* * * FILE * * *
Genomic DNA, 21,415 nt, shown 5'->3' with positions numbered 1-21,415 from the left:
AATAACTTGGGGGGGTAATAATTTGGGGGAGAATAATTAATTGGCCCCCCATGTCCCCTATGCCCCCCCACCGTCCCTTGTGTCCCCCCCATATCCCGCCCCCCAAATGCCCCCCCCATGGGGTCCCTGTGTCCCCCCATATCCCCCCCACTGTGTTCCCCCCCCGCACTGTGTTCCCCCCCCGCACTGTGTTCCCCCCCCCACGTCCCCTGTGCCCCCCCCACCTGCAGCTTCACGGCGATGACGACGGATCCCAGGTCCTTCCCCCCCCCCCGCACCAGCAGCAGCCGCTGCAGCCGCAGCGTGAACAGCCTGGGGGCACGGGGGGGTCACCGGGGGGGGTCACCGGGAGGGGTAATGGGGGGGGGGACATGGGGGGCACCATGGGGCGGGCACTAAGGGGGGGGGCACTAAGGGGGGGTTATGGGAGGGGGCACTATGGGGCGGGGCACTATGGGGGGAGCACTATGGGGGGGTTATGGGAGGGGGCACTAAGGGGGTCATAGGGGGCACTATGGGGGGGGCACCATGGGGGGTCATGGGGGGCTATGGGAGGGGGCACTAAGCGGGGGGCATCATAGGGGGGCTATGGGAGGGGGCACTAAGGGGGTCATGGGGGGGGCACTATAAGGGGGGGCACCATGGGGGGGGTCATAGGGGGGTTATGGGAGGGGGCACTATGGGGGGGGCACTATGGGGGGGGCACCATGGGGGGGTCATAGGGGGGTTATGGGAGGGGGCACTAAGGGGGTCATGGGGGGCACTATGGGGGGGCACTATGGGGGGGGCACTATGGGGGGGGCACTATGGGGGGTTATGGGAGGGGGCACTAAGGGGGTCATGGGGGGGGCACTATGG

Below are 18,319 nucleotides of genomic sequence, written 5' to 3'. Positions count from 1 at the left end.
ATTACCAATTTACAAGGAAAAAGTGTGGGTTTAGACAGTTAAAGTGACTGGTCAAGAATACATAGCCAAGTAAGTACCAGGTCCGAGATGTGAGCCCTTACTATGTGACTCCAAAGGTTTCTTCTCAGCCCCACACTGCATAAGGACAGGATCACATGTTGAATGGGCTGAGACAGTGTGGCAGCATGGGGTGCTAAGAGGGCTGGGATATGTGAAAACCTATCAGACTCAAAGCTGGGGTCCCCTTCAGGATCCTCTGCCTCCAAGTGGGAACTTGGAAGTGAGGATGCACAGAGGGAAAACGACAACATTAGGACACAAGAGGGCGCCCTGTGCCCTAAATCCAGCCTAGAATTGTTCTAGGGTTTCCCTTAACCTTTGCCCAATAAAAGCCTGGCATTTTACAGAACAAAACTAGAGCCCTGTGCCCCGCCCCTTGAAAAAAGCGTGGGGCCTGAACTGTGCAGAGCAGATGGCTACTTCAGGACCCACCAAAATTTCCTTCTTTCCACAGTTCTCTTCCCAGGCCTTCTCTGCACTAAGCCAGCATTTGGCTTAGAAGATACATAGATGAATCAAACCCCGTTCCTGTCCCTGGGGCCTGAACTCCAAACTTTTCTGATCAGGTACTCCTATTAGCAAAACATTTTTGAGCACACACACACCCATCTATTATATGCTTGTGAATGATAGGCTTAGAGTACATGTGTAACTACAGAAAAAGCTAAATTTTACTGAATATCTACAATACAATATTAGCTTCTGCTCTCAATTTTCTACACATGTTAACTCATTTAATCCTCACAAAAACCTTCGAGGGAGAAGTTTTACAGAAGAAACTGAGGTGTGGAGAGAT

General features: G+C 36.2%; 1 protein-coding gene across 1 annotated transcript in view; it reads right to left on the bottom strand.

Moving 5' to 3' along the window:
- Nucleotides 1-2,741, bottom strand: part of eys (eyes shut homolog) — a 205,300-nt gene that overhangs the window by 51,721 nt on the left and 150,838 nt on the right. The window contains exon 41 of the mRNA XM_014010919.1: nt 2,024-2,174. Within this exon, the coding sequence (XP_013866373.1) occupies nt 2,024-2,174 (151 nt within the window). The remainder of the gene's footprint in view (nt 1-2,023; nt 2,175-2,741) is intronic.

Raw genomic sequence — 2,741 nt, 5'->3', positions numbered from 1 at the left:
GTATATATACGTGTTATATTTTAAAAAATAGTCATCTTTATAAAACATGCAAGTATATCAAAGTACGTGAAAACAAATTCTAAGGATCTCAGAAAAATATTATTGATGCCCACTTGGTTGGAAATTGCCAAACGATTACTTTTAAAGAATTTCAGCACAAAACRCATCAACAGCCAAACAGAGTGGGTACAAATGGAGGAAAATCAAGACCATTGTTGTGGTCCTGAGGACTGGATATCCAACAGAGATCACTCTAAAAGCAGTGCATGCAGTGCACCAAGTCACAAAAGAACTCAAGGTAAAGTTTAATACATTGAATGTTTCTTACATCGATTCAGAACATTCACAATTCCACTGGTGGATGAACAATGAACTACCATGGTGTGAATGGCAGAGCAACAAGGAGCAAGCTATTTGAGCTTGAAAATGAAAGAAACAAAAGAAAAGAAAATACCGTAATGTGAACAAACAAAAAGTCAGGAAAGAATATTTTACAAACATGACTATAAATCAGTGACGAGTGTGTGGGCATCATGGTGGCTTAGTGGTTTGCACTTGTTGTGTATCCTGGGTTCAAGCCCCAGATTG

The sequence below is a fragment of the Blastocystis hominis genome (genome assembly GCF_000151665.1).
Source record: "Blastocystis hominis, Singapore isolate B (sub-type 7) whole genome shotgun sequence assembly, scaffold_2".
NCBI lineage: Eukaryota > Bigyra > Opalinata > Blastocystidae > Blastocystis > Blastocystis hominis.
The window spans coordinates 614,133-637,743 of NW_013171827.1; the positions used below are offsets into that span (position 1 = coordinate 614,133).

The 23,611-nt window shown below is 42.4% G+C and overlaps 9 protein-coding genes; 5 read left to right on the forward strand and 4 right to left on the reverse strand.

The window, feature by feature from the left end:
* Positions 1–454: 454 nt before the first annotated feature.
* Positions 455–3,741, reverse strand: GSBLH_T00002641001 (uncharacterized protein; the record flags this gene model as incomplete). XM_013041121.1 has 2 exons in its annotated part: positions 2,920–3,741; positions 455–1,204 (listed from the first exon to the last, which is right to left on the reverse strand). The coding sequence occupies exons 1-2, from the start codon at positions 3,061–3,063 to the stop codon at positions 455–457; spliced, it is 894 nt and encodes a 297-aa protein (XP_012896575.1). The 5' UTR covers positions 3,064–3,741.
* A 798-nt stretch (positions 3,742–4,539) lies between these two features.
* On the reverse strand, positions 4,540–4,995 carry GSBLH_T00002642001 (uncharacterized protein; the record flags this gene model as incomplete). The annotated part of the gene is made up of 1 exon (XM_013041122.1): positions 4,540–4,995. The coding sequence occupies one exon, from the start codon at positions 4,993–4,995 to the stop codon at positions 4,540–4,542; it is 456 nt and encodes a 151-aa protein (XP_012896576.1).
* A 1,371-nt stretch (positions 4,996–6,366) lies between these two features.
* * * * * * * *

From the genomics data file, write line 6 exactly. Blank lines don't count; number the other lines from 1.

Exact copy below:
Moving 5' to 3' along the window: